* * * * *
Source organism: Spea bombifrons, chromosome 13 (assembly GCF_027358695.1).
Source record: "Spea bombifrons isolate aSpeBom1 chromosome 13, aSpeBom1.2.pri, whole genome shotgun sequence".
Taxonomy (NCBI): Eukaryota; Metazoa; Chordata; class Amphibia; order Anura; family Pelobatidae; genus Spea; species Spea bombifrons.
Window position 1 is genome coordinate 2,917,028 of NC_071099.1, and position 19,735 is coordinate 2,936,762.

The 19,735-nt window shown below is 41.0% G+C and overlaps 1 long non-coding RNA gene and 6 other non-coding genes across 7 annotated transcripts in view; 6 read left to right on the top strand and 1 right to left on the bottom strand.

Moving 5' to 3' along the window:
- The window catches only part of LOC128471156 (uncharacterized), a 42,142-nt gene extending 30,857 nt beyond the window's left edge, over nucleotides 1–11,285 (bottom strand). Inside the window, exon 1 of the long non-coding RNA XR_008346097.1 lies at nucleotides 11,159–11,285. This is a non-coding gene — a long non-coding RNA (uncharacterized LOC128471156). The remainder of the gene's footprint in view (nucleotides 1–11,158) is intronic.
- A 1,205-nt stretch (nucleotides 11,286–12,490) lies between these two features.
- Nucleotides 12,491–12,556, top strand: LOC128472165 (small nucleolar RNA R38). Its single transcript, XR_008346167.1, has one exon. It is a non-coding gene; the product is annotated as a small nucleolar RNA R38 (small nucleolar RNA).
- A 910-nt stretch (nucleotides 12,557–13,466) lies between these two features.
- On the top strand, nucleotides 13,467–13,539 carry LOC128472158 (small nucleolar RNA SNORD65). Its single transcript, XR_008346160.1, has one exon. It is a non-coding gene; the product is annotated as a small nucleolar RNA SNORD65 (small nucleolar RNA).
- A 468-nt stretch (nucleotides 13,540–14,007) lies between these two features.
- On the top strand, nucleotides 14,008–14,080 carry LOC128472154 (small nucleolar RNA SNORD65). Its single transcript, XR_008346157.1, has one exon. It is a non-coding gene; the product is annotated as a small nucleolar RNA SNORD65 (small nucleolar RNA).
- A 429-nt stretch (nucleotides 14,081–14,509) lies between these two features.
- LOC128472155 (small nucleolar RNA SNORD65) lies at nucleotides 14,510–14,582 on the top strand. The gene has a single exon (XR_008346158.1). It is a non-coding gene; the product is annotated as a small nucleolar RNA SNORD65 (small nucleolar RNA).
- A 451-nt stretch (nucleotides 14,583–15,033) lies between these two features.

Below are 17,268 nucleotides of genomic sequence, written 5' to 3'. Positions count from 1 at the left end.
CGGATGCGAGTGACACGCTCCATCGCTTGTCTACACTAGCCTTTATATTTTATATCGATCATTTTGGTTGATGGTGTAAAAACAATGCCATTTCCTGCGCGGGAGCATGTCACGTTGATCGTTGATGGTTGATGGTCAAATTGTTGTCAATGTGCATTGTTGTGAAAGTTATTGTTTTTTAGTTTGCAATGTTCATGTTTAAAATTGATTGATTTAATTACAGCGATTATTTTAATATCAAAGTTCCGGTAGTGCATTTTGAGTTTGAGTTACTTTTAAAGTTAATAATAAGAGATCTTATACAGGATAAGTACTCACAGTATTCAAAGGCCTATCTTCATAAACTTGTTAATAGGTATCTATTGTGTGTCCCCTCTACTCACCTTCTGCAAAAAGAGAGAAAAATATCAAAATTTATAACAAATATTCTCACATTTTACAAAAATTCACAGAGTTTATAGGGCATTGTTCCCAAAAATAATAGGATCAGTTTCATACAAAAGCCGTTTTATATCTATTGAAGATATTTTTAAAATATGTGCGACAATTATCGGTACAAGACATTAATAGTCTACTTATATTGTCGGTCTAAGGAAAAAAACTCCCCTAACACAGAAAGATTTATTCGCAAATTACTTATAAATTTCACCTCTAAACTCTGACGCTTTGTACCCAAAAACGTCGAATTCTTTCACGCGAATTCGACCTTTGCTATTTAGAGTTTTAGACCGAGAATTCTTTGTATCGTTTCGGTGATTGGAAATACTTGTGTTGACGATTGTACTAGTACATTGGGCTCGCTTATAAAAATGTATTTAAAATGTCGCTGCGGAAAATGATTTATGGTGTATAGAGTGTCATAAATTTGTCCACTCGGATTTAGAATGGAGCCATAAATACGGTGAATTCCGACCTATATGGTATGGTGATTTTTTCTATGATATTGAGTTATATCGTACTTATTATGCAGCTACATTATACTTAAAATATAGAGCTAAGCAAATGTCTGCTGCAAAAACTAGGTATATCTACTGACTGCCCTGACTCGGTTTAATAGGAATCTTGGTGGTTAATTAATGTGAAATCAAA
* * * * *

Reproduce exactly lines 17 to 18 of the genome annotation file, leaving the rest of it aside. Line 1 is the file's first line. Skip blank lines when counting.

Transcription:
Below are 17,268 nucleotides of genomic sequence, written 5' to 3'. Positions count from 1 at the left end.
CGGATGCGAGTGACACGCTCCATCGCTTGTCTACACTAGCCTTTATATTTTATATCGATCATTTTGGTTGATGGTGTAAAAACAATGCCATTTCCTGCGCGGGAGCATGTCACGTTGATCGTTGATGGTTGATGGTCAAATTGTTGTCAATGTGCATTGTTGTGAAAGTTATTGTTTTTTAGTTTGCAATGTTCATGTTTAAAATTGATTGATTTAATTACAGCGATTATTTTAATATCAAAGTTCCGGTAGTGCATTTTGAGTTTGAGTTACTTTTAAAGTTAATAATAAGAGATCTTATACAGGATAAGTACTCACAGTATTCAAAGGCCTATCTTCATAAACTTGTTAATAGGTATCTATTGTGTGTCCCCTCTACTCACCTTCTGCAAAAAGAGAGAAAAATATCAAAATTTATAACAAATATTCTCACATTTTACAAAAATTCACAGAGTTTATAGGGCATTGTTCCCAAAAATAATAGGATCAGTTTCATACAAAAGCCGTTTTATATCTATTGAAGATATTTTTAAAATATGTGCGACAATTATCGGTACAAGACATTAATAGTCTACTTATATTGTCGGTCTAAGGAAAAAAACTCCCCTAACACAGAAAGATTTATTCGCAAATTACTTATAAATTTCACCTCTAAACTCTGACGCTTTGTACCCAAAAACGTCGAATTCTTTCACGCGAATTCGACCTTTGCTATTTAGAGTTTTAGACCGAGAATTCTTTGTATCGTTTCGGTGATTGGAAATACTTGTGTTGACGATTGTACTAGTACATTGGGCTCGCTTATAAAAATGTATTTAAAATGTCGCTGCGGAAAATGATTTATGGTGTATAGAGTGTCATAAATTTGTCCACTCGGATTTAGAATGGAGCCATAAATACGGTGAATTCCGACCTATATGGTATGGTGATTTTTTCTATGATATTGAGTTATATCGTACTTATTATGCAGCTACATTATACTTAAAATATAGAGCTAAGCAAATGTCTGCTGCAAAAACTAGGTATATCTACTGACTGCCCTGACTCGGTTTAATAGGAATCTTGGTGGTTAATTAATGTGAAATCAAA